And here's the scary part: just because you read and maybe understand and believe these lines doesn't mean you are immune.
 
Eventually the Internet will be a part of our memory.

...Read up on Cochlear implants (both ear and eye). They convert sounds or image data directly into electronic signals that the brain then converts back into sound or an image (learning curve required of course).

I'd guess in another 20-40 years they'll have tiny-winy little ports connected directly to our brain where we connect to hard drives for the same types of data-searches.

and to keep rambling...

About the same time they make brain scanners small enough and portable enough that we can just think the key-words (scanners can already reconstruct very rough digital images of faces and objects we're thinking about) to provide us a mental input for the keywords to be searched (which tosses keyboards and external input devices out the window).

...and then they hook all that up to wi-fi...and Facebook2050 is all just in our heads.
 
It should be scary to you. That's one reason I NEVER enter anything into Facebook. Unless you want something to follow you your entire life don't put it on paper or a computer site.

Remember that everything you say and do can and WILL be used against you.
 
The right to privacy is fast disappearing. In its place is the right to be data-mined and exploited as a digital consumer.
 
So what was the module/adventure?
 
Not saying. My fellow players read this blog. :)
 
I am generally delighted to use the internet as a substitute for my own increasingly flaky memory. I have long realised that me plus wikipedia is a smarter more capable person than me on my own. After all humans haven't been fully defined by the limits of their own heads since we left the trees. Hand signals, speech and scratches on rocks are all ways to extend our mind out to the external world. The internet is just the next step in that process. The current trend of trying to compartmentalise the internet may slow things for a few years but I don't think we can ever go back.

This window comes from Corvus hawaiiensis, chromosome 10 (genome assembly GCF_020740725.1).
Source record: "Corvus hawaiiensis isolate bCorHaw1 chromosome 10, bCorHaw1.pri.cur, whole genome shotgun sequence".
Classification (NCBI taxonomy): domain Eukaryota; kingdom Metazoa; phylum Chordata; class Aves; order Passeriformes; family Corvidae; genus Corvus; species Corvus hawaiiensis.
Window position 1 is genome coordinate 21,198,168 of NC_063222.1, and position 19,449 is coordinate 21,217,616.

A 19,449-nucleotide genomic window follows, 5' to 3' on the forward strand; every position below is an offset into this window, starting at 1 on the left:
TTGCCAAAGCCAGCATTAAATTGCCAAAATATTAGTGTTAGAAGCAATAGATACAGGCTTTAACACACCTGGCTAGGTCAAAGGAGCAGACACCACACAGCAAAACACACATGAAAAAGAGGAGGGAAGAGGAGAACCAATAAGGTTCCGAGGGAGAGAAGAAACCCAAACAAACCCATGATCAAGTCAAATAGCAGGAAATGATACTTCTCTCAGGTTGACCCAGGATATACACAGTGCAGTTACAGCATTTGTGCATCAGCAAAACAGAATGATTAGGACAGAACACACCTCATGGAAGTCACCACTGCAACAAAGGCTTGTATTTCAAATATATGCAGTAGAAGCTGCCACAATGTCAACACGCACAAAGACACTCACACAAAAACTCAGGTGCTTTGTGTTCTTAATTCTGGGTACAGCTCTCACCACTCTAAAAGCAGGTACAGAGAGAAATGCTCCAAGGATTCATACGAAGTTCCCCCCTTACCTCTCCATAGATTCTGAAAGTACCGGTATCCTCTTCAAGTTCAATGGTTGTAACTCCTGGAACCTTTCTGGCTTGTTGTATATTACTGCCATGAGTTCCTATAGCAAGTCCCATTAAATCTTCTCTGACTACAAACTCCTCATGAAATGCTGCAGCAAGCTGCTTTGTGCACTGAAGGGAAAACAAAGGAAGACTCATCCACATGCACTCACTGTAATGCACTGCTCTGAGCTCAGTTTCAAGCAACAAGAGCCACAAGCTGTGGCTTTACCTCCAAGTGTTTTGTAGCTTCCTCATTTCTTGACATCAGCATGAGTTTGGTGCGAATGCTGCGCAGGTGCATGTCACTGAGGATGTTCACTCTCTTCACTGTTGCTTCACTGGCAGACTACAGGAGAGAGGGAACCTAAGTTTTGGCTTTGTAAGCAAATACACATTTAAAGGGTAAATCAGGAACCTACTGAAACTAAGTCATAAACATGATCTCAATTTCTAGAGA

If all that doesn't convince you look at the recent research showing brain function declines after 45. We old timers need all the help we can get.
 
Tobold, have you ever read the comic Knights of the Dinner Table? Reading this post reminds me of the time I used to do pen and paper D&D.....and now the only fix i get is by reading these.
 
Please do share the module (at least the name) after you've run its course, if you can remember to do so. I'm curious, too.
 
Having Internet access while GMing can be a real boon - you can search for that obscure rule / spell / item etc and usually find a reference online.

That is heaps better than trying to remember which of the many books (bought years ago) it appears in.

I still find PnP gaming better than any computer game, but having computers around can make it easier to run!
 
The late great author Douglas Adams spoke at a mid-90s JavaOne computer conference. He pointed out that the Palm handheld had the computing power of the state of the art supercomputer of a couple of decades ago. And that we were not that far away from where your personal device could record essentially everything you ever saw/heard.

Great for many reasons including trivia. But many relationships and jobs could be extra stressful if Siri could search everything you ever told someone.

This is a somewhat different axis than solvogero - the digital knowledge will be a surrogate of our memory/knowledge. But also that our own experiences will be able to be recorded and eventually scanned an searched.

An always on Siri could in the morning hear your spouse tell you to pick up milk, put it on the calendar and then remind you if you get near home without it.
 
If you mark the book you purchased for your friend as a gift, it won't be used in your recommendations. I personally like the setting; I've found a lot of great new book series because of it.
 
http://www.nytimes.com/2012/01/10/health/views/seeing-social-media-as-adolescent-portal-more-than-pitfall.html?hpw